Mole, Rat, and Badger at last convince Toad to relinquish his passion for gasoline-powered motorcars and instead get himself an electric. Meanwhile, after some research into the causes of erratic behavior among toads, the sensible Badger diagnoses toad with chytrid fungus. In order to avoid further “amphibian decline,” the friends agree to abandon the old Toad Hall to the weasels and stoats and move up the river. On a sunny afternoon, they together install solar panels on the new, LEED-certified Toad Hall and settle down to live there together. Mole organizes a rota so they can take turns with cleaning chores. (Also, this.)

The Lion, the Witch, and the Wardrobe, CS Lewis
The White Witch can’t sustain the whole “always winter and never Christmas” thing because temperatures are too warm year-round in Narnia these days. Instead, she terrorizes the critters in her kingdom by developing commercial real estate or mining operations on their habitats or hunting them to extinction. Just to be nasty, she saves the last specimen of every species, turning it to stone for display in her castle sculpture garden. Lucy, Peter, Susan, and Edmund start a habitat restoration movement, but soon Edmund is lured into betraying them by the witch’s promises of major profits from tar sands oil extraction. Eventually Aslan appears, pays with his life for Edmund’s treason, defeats the witch, rebalances the climate, and restores all the extinct species, including the talking ones.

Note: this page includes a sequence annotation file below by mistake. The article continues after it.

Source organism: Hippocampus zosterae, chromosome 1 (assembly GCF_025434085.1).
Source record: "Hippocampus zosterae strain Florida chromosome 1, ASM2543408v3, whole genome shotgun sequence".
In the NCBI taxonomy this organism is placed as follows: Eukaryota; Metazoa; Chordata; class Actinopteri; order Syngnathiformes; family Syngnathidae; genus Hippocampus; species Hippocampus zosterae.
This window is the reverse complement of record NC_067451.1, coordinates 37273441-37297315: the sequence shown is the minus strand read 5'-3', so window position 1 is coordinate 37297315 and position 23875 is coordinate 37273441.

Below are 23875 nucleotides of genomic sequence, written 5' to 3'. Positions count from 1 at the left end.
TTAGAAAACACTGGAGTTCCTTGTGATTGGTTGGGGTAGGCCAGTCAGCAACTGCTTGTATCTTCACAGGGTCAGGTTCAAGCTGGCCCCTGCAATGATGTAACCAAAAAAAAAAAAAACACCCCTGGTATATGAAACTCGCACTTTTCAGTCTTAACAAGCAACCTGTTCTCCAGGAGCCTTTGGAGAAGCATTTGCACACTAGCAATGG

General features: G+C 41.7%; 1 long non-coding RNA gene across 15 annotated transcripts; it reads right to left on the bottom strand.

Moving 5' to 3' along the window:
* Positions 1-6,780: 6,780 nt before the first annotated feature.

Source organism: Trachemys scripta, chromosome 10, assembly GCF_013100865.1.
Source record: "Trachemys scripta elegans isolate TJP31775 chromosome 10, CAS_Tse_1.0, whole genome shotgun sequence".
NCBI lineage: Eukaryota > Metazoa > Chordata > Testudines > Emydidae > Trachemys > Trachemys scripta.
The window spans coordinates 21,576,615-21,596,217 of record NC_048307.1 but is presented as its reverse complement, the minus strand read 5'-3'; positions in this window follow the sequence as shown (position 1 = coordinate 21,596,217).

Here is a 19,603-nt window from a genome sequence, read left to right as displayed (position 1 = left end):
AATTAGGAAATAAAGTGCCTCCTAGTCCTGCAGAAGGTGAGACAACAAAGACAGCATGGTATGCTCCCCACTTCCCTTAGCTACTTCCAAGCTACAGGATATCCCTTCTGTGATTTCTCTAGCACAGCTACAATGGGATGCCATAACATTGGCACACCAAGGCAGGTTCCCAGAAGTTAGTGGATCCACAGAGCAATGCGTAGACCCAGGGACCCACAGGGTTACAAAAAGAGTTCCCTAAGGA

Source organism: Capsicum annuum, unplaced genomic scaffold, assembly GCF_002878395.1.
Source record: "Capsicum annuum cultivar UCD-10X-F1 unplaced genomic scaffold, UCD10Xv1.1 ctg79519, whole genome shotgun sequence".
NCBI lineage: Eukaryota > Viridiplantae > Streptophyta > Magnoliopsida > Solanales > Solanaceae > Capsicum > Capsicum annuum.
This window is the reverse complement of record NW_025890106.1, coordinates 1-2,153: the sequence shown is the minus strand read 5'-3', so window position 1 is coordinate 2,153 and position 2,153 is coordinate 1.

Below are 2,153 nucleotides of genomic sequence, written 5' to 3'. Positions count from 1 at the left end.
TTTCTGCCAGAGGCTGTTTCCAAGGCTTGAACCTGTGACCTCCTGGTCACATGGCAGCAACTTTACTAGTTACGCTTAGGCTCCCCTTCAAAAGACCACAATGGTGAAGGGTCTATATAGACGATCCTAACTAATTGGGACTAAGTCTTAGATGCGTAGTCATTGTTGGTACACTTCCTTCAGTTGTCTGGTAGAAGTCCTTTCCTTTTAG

Little Women, Louisa May Alcott
Marmee and the four sisters are already used to deprivation, so they adjust without complaint to the breakdown of industrialized agriculture and the demise of a centralized electrical grid. The family gets by on vegetables from the garden and they recycle old dresses into rugs. Fortunately, they’re not so cold in the winter anymore. Unfortunately, warmer winters contribute to an explosion in the tick population near their Concord home. Thus, Beth still dies, but this time of untreated Lyme disease. Heartbroken, Jo writes a book about sustainable gardening and organic pest control.

The Very Hungry Caterpillar, Eric Carle
In the light of the moon a little egg lay on a leaf. Actually billions of eggs. Because warmer winter temperatures did not kill off as many eggs as usual. One Sunday morning the warm sun came up and—pop!—out of all those eggs came billions of tiny and very hungry forest tent caterpillars. They started to look for some food. And by the time they were finished, they had completely defoliated an entire forest. Again.

Goodnight Moon, Margaret Wise Brown
In the great, green world there were polar bears and Golden toads, and oceans with acid in heavy loads. There were coral reefs and bumblebees, dying creatures on land and rising seas. Threatened giraffes, endangered sharks, fewer great apes and struggling monarchs. Bramble rats gone from Australian brush, and powerful industrialists whispering “hush.” Goodbye, polar bears. Goodbye Golden toads. Goodbye, etc.

The Runaway Bunny, Margaret Wise Brown
Once there was a little bunny who wanted to run away. So he said to his mother, “I am running away!” “If you run away,” said his mother, “I will come along. Because our homeland is now far too hot and drought-ridden for our people to raise enough food to survive.” “Shucks,” said the little bunny, “I guess we are now climate refugees.” And so they were.

Image credit: Clement Hurd, from The Runaway Bunny by Margaret Wise Brown with illustrations by Clement Hurd, HarperCollins, orig. published 1942.